Caveat for C99:
    Quote Originally Posted by ISO/IEC 9899:1999 (E)
    6.10.8 - 2
    The following macro names are conditionally defined by the implementation:
    ...
    __STDC_ISO_10646__
    An integer constant of the form yyyymmL (for example, 199712L), intended to indicate that values of type wchar_t are the coded representations of the characters defined by ISO/IEC 10646, along with all amendments and technical corrigenda as of the specified year and month.
    The other caveat is that universal character names correspond to characters in ISO 10646 (in both C99 and C++03). This has nothing to do with wchar_t's size, character set, or encoding.
    Quote Originally Posted by The GNU C Library Reference Manual, 6.1 Paragraph 8
    wchar_t [Data type]
    This data type is used as the base type for wide character strings. In other words, arrays of objects of this type are the equivalent of char[] for multibyte character strings. The type is defined in `stddef.h'.
    The ISO C90 standard, where wchar_t was introduced, does not say anything specific about the representation. It only requires that this type is capable of storing all elements of the basic character set. Therefore it would be legitimate to define wchar_t as char, which might make sense for embedded systems.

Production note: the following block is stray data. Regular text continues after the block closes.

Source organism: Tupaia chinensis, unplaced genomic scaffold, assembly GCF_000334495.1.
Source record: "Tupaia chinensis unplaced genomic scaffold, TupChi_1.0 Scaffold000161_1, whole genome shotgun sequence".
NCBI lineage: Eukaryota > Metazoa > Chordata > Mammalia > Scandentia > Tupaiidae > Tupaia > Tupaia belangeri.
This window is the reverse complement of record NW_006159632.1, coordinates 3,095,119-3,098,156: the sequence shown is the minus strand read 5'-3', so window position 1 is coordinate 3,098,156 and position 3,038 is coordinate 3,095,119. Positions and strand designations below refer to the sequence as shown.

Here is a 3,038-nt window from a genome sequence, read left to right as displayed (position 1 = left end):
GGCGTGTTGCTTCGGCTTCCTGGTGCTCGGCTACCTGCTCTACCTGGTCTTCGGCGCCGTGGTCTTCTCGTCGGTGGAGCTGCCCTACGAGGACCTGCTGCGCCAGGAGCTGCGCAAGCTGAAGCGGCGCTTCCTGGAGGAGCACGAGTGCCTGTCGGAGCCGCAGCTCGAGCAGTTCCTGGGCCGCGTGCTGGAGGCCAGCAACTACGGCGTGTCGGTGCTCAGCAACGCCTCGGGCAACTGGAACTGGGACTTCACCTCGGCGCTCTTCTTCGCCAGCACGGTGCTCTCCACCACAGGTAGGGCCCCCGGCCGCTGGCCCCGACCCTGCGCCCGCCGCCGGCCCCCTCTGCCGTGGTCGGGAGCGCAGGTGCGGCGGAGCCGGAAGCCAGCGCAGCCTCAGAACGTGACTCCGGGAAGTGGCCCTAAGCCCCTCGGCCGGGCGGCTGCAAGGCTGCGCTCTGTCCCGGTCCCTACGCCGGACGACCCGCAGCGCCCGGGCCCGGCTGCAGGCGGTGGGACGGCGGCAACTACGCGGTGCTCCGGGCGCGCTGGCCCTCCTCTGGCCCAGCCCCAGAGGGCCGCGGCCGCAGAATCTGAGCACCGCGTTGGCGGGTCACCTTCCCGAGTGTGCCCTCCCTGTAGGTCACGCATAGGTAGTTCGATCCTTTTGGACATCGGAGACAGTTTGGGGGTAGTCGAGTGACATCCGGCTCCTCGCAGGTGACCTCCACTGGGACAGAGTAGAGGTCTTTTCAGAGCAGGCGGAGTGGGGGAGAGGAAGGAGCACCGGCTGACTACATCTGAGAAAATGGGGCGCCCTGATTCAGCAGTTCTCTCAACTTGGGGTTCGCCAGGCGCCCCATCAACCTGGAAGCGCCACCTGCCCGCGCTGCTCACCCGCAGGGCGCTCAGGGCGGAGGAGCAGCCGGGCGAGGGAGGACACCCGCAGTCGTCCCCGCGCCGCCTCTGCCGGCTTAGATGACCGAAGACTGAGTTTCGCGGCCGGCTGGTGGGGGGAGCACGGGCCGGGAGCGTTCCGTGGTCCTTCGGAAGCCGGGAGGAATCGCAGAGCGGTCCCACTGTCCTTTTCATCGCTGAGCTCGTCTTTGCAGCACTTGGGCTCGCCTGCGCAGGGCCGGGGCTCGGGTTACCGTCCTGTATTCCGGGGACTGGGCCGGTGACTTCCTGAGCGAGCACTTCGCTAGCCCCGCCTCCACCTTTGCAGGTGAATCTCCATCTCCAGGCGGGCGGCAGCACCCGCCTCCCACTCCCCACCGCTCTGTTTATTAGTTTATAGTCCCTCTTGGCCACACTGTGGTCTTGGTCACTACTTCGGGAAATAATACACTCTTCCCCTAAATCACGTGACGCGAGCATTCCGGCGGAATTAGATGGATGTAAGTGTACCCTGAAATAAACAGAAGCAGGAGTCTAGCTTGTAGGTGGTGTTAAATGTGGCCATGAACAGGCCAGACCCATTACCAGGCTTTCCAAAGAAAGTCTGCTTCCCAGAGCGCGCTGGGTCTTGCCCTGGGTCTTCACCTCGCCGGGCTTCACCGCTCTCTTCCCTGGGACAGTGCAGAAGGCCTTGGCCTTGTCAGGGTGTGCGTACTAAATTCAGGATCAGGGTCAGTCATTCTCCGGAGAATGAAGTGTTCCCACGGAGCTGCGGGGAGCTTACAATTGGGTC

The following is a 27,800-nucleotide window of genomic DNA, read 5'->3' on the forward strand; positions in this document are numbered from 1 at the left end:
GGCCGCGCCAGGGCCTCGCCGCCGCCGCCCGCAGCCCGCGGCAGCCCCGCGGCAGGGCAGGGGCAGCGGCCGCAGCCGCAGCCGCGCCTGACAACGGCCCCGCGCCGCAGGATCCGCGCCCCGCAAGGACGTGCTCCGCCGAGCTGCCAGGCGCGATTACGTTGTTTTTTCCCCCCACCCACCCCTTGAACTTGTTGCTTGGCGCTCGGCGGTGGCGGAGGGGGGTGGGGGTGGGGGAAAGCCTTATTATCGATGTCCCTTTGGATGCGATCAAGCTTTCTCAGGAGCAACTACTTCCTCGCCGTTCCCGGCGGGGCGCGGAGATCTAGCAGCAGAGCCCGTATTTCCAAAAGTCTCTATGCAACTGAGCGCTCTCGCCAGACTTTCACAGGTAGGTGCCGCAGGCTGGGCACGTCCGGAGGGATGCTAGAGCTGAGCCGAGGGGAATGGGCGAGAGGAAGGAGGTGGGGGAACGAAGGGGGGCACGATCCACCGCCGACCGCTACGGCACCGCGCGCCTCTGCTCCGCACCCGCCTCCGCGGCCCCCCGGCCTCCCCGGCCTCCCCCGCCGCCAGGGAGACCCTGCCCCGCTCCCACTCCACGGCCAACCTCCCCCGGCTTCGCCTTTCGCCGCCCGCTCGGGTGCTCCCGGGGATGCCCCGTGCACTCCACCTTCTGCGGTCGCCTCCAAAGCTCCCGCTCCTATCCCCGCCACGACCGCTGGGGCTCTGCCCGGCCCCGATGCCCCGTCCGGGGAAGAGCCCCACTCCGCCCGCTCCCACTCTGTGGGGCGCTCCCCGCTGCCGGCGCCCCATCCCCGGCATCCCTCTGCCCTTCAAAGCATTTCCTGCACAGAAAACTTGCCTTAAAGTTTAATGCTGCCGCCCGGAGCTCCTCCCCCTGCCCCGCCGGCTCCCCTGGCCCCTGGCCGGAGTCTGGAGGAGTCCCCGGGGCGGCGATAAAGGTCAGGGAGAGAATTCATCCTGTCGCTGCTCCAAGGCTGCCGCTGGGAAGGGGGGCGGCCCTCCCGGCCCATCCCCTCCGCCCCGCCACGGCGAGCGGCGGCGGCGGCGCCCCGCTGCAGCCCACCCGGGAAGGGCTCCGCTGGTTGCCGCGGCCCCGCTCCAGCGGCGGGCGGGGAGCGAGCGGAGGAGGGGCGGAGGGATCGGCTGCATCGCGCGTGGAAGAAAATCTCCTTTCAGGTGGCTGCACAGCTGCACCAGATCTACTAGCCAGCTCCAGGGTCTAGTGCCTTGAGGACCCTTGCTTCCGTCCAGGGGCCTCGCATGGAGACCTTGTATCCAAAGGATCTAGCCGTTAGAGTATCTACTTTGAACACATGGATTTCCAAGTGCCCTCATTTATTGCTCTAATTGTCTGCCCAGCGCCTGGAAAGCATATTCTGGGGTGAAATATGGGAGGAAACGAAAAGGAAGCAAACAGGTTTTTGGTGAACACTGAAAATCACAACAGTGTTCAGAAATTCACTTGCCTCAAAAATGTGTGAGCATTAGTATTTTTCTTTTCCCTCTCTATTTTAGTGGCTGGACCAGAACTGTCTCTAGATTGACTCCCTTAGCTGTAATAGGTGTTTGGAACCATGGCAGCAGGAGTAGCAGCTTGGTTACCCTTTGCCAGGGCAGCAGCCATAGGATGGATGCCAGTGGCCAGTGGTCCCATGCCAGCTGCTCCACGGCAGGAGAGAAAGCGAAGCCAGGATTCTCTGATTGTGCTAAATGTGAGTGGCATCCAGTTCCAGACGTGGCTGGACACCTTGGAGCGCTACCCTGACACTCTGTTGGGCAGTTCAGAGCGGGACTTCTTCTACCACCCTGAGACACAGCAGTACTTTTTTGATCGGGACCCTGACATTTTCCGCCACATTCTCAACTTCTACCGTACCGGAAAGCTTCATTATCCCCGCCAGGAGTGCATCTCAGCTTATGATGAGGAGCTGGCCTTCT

In summary: wchar_t's size, character set, and encoding are implementation defined. In other words, 0% portable.

    gg

  13. #13
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    Re: how to get length of UTF8 encoded string

    CodePlug,

    By your argument, even int is not portable.

    What I ams specifically stating is that:

    1) If you stream in text which is encoded using a (implementation specific) encoding format, and stream it back out, it must be roundtrippable.

    2) EVERY library implementation I have ever seen imposes length limits based on a maximum size_t that is a fixed multiple of sizeof(wchar_t) (ie the maximum size is based on a fixed amount of bytes, and NOT on a fixed number of "characters"). When using Japanese (and UTF-8) this means a worst case length limitation of 170 characters to fit in a wchar_t[256].